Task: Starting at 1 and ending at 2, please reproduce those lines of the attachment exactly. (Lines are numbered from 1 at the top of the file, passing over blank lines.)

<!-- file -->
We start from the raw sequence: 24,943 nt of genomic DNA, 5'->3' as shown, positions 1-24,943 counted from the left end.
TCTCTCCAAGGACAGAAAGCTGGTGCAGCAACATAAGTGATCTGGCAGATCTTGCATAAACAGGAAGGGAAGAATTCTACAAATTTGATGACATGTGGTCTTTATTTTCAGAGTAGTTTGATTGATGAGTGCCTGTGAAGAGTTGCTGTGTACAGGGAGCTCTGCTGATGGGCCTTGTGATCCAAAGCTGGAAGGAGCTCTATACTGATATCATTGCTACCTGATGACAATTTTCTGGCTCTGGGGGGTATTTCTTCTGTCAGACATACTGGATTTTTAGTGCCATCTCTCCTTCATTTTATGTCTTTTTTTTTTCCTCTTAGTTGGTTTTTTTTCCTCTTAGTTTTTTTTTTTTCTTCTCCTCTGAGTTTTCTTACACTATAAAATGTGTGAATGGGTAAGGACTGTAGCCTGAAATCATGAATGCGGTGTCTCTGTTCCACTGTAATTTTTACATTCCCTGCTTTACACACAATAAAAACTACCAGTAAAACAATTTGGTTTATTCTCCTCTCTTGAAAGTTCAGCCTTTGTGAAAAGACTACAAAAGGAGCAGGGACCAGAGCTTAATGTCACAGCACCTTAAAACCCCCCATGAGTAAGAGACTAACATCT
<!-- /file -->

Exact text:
We start from the raw sequence: 24,943 nt of genomic DNA, 5'->3' as shown, positions 1-24,943 counted from the left end.
TCTCTCCAAGGACAGAAAGCTGGTGCAGCAACATAAGTGATCTGGCAGATCTTGCATAAACAGGAAGGGAAGAATTCTACAAATTTGATGACATGTGGTCTTTATTTTCAGAGTAGTTTGATTGATGAGTGCCTGTGAAGAGTTGCTGTGTACAGGGAGCTCTGCTGATGGGCCTTGTGATCCAAAGCTGGAAGGAGCTCTATACTGATATCATTGCTACCTGATGACAATTTTCTGGCTCTGGGGGGTATTTCTTCTGTCAGACATACTGGATTTTTAGTGCCATCTCTCCTTCATTTTATGTCTTTTTTTTTTCCTCTTAGTTGGTTTTTTTTCCTCTTAGTTTTTTTTTTTTCTTCTCCTCTGAGTTTTCTTACACTATAAAATGTGTGAATGGGTAAGGACTGTAGCCTGAAATCATGAATGCGGTGTCTCTGTTCCACTGTAATTTTTACATTCCCTGCTTTACACACAATAAAAACTACCAGTAAAACAATTTGGTTTATTCTCCTCTCTTGAAAGTTCAGCCTTTGTGAAAAGACTACAAAAGGAGCAGGGACCAGAGCTTAATGTCACAGCACCTTAAAACCCCCCATGAGTAAGAGACTAACATCT